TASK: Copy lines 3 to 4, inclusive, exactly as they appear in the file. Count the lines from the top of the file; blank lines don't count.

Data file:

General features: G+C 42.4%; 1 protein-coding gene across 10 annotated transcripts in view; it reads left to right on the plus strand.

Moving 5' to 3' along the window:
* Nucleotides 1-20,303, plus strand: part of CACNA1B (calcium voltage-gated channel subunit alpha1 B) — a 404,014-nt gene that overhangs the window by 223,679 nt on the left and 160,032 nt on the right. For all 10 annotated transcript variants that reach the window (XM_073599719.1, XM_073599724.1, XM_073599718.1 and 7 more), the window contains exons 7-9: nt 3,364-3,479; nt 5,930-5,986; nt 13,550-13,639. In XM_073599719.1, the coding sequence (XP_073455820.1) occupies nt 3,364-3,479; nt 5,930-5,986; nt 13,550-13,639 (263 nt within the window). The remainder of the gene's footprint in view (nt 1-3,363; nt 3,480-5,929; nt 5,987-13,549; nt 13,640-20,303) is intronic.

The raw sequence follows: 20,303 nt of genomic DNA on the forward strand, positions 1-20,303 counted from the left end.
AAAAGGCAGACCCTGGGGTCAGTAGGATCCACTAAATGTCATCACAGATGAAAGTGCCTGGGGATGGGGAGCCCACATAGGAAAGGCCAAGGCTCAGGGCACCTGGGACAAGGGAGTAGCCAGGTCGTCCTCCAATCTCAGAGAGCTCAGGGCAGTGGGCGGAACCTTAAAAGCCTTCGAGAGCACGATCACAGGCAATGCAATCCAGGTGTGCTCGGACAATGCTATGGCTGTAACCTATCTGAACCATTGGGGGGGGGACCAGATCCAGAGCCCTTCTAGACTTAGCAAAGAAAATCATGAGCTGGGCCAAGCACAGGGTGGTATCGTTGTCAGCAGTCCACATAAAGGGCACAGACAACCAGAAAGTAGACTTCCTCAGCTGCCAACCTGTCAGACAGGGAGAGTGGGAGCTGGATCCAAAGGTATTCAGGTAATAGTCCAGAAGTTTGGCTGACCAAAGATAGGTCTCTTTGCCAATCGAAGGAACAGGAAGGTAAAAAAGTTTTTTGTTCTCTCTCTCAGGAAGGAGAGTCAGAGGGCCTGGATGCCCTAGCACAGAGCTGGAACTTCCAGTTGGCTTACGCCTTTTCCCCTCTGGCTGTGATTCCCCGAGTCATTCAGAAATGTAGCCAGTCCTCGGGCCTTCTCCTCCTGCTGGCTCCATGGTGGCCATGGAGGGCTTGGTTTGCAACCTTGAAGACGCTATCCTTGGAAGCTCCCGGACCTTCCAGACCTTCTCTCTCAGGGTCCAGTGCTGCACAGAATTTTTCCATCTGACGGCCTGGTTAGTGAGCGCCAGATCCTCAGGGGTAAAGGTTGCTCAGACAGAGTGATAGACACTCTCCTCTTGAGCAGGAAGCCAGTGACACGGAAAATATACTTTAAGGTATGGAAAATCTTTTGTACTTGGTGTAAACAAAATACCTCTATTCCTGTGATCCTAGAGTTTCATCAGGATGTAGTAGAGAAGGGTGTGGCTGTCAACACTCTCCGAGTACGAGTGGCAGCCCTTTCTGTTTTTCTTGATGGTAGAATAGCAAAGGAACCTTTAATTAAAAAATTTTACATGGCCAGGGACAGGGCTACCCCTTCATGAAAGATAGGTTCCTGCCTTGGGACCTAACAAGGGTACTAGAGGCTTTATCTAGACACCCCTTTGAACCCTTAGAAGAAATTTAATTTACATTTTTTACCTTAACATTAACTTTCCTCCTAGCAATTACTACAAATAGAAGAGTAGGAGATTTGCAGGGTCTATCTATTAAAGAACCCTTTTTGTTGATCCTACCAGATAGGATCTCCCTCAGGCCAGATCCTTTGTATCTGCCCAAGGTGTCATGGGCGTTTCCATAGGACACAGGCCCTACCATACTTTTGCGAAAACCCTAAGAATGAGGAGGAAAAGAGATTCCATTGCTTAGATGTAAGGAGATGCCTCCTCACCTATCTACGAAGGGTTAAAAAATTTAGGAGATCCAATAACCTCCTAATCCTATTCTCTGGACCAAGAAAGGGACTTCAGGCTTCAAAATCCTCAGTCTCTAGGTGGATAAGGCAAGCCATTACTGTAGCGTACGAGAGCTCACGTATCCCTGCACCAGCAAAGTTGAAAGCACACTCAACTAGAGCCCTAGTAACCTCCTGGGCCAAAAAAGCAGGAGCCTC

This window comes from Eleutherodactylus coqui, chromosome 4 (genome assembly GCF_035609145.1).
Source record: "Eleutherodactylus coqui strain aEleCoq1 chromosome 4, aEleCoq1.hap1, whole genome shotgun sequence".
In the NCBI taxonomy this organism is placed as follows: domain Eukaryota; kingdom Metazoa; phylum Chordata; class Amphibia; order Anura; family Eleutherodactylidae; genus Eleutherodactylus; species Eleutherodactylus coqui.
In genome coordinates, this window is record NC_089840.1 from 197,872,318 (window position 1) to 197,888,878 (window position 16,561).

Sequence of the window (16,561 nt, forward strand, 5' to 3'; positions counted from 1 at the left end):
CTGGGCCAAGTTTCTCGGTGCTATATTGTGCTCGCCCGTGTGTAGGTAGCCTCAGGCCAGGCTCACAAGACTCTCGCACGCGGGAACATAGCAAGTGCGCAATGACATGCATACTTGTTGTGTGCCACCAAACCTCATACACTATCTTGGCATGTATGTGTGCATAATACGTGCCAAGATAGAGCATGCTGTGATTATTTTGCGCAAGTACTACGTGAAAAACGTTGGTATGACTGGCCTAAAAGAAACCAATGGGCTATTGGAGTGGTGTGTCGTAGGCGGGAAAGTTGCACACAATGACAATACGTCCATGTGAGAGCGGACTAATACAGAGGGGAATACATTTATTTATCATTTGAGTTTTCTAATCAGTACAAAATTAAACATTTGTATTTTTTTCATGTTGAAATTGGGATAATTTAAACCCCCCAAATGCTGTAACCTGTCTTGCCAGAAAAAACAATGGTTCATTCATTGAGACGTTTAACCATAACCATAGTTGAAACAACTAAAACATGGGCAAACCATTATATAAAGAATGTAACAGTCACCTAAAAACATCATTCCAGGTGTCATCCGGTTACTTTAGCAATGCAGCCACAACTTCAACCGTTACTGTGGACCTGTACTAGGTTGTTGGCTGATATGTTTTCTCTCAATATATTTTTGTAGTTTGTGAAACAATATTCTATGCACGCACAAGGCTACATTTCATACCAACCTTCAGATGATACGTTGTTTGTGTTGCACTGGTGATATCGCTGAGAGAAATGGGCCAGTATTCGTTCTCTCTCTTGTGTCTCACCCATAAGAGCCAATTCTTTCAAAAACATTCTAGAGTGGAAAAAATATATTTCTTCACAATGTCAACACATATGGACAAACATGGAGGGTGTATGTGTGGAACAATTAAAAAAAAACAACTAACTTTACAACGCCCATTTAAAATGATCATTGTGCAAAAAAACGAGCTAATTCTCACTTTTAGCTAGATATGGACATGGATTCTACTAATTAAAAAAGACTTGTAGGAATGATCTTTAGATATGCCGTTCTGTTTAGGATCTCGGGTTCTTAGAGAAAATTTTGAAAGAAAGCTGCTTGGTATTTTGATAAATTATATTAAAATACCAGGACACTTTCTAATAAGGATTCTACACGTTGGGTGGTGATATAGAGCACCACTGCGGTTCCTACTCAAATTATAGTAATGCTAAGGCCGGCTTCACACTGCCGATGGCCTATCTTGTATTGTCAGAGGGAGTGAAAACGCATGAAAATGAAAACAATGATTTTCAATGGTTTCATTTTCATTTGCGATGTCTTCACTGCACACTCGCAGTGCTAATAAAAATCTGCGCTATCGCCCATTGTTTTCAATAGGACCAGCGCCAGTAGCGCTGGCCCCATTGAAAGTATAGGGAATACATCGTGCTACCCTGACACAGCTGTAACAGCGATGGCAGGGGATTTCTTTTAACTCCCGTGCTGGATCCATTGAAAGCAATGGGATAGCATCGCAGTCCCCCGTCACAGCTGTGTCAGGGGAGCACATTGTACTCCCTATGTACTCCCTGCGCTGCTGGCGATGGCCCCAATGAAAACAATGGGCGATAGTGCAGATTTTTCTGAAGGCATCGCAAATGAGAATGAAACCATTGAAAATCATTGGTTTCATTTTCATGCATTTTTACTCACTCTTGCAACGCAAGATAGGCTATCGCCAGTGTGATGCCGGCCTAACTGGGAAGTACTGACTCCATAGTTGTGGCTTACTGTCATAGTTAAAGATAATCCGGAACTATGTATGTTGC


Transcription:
* Nucleotides 1-20,303, plus strand: part of CACNA1B (calcium voltage-gated channel subunit alpha1 B) — a 404,014-nt gene that overhangs the window by 223,679 nt on the left and 160,032 nt on the right. For all 10 annotated transcript variants that reach the window (XM_073599719.1, XM_073599724.1, XM_073599718.1 and 7 more), the window contains exons 7-9: nt 3,364-3,479; nt 5,930-5,986; nt 13,550-13,639. In XM_073599719.1, the coding sequence (XP_073455820.1) occupies nt 3,364-3,479; nt 5,930-5,986; nt 13,550-13,639 (263 nt within the window). The remainder of the gene's footprint in view (nt 1-3,363; nt 3,480-5,929; nt 5,987-13,549; nt 13,640-20,303) is intronic.

The raw sequence follows: 20,303 nt of genomic DNA on the forward strand, positions 1-20,303 counted from the left end.